Focusing on the micro-movements people make after they sit down, Hu aimed to create a range or chairs that focus on the subtleties of body language and gesture rather than big movements.
“Micro-movement has always been studied as an important part of psychology. However, it is not specifically mentioned and applied in the design of the seat,” explained Hu.
Hu, a recent graduate from the Department of Environmental Art Design at Tsinghua University in Beijing, noticed that most chairs are designed under the guidance of ergonomics. He concluded that this only meets the basic need for the body. Designing for “sitting behaviour” could lead to much more specific design.
Hu looked individually at the way people moved their upper limbs, hands, lower limbs, feet and torso when sitting and designed a set of six chairs that aim to satisfy these movements.
One chair, which features a large outer circle, allows a user to reach up with their arms and stretch by grabbing hold of two smaller rings. This shape came from an observation that the seated body often requires a good, deliberate stretching.
Another chair has arms that extend vertically outwards to allow the user to occupy space beyond the seat itself, while a third chair is designed to rock forwards to help the user stand up from a work desk when the weight of the body is already leaning forwards.
Pedals, like those on a piano, are tucked under a yellow chair to allow a user to bounce their heels up and down if their legs feel restless.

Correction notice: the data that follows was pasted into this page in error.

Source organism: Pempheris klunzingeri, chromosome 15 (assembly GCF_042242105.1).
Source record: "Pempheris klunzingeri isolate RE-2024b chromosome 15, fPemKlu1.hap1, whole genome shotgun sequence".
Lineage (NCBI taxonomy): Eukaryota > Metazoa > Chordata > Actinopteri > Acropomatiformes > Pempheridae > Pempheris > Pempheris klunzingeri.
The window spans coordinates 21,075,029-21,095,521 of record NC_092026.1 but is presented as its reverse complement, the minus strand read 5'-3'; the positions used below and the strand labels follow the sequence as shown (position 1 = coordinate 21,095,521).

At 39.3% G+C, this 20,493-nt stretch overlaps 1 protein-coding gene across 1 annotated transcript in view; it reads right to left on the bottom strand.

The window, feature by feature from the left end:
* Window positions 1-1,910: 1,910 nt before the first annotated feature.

“The most comfortable sitting position is always the next position. People sit or rest while they interact with others. The weight of the body often appears to the left, right, or back.”
In order to make this restless movement more comfortable, Hu designed a light green chair with a curving, padded back rest that allows the user to lean their back against the chair at any angle.
The final chair in the series has arms with silver balls to play with, to allow the user to occupy their fingers and feel more relaxed.
“The activity of the hand is very rich,” he explained to Dezeen. “Imagine that holding a glass of red wine in your hand will make you more confident when you are talking with others. The satisfaction of hand movements will make us feel natural and safe.”
The chairs feature graphic patterns and bright colours to show to show that they are meant to be a playful and explorative extension of simple human behaviours.
Hu’s chairs were exhibited at the Design China Beijing exhibition as part of Beijing Design Week 2018, which ran until 4 October at locations across the city.
As part of the design week MAD, Penda and Open Architecture, as well as seven other Asian studios, built futuristic concept homes in the city as part of an exhibition called China House Vision.
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